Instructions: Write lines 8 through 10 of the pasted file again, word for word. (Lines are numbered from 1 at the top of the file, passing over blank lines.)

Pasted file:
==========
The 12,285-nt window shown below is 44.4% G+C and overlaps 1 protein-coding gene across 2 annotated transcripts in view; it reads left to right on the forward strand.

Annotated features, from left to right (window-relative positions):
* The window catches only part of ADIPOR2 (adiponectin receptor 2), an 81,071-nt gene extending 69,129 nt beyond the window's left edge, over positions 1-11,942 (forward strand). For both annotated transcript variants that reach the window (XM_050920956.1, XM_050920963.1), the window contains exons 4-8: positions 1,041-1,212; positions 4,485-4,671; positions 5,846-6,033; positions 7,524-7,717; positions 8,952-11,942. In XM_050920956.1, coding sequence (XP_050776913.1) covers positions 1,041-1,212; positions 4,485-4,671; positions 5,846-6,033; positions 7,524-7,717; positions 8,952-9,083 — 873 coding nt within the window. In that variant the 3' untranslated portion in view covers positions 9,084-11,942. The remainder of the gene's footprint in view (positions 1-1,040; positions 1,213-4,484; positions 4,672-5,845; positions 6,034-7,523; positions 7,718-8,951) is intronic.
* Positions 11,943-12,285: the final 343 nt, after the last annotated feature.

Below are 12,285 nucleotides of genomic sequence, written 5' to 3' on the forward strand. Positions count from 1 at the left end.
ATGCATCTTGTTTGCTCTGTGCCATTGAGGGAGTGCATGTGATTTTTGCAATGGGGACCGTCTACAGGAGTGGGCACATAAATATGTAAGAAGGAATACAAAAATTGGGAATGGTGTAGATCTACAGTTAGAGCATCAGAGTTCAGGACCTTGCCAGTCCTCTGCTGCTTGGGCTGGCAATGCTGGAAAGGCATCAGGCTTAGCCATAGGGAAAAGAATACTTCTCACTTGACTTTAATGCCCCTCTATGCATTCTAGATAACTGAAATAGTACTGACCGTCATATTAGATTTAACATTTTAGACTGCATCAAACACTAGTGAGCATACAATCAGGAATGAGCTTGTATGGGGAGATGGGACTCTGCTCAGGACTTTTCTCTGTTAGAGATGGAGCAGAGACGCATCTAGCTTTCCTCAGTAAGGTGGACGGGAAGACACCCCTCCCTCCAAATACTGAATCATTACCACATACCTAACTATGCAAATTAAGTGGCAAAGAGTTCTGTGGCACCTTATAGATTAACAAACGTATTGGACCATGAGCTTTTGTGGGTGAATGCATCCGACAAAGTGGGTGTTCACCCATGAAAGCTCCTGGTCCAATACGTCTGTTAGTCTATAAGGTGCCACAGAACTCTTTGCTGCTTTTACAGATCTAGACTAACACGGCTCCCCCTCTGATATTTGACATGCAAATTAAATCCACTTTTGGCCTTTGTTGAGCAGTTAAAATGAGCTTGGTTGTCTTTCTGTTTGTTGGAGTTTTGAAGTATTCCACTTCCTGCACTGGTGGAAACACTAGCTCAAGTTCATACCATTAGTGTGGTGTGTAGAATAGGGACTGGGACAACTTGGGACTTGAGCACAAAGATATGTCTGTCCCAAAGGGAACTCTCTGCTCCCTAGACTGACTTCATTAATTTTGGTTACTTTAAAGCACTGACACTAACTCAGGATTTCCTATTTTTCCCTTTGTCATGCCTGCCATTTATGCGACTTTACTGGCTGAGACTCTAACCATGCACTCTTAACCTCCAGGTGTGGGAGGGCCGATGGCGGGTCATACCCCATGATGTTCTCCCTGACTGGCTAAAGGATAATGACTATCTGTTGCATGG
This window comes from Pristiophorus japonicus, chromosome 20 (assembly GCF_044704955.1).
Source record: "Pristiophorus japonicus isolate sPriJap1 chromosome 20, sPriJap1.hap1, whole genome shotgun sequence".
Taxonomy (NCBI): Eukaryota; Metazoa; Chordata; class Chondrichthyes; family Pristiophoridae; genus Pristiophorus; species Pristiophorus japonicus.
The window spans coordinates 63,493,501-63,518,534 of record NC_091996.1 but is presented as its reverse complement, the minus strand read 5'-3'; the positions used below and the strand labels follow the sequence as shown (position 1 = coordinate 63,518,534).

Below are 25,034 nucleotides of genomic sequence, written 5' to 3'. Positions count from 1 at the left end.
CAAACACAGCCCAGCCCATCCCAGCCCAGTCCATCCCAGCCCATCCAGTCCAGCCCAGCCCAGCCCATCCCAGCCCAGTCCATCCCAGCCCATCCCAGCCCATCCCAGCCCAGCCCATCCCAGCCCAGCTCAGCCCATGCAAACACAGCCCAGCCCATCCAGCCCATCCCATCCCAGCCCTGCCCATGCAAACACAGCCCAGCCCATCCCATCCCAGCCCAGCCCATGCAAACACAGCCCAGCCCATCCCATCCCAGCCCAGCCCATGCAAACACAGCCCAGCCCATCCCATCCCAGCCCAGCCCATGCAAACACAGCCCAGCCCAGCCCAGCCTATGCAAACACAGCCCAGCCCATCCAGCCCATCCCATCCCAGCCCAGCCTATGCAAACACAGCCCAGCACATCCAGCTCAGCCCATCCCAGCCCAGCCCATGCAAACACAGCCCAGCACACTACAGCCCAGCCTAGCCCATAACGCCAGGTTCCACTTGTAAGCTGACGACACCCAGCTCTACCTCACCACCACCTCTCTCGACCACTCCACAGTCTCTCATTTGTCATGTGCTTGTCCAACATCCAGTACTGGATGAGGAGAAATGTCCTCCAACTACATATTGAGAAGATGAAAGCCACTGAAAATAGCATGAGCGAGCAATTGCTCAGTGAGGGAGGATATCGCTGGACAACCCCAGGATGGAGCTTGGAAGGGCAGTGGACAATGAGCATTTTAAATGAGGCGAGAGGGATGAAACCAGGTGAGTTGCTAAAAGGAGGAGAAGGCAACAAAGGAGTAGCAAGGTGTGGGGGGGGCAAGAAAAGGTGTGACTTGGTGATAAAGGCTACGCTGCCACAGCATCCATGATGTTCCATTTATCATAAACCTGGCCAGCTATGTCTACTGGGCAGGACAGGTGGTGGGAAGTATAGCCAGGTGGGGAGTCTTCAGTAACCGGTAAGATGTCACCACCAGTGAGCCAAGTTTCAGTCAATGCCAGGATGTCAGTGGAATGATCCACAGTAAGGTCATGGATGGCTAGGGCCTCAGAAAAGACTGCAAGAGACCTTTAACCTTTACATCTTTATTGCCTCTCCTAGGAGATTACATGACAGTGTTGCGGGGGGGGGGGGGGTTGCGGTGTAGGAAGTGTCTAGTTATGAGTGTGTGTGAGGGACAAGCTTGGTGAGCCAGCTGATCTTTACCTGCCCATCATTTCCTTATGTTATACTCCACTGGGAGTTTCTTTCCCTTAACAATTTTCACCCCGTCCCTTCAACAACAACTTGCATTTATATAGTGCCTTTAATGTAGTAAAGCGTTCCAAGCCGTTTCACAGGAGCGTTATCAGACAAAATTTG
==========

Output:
Source record: "Pristiophorus japonicus isolate sPriJap1 chromosome 20, sPriJap1.hap1, whole genome shotgun sequence".
Taxonomy (NCBI): Eukaryota; Metazoa; Chordata; class Chondrichthyes; family Pristiophoridae; genus Pristiophorus; species Pristiophorus japonicus.
The window spans coordinates 63,493,501-63,518,534 of record NC_091996.1 but is presented as its reverse complement, the minus strand read 5'-3'; the positions used below and the strand labels follow the sequence as shown (position 1 = coordinate 63,518,534).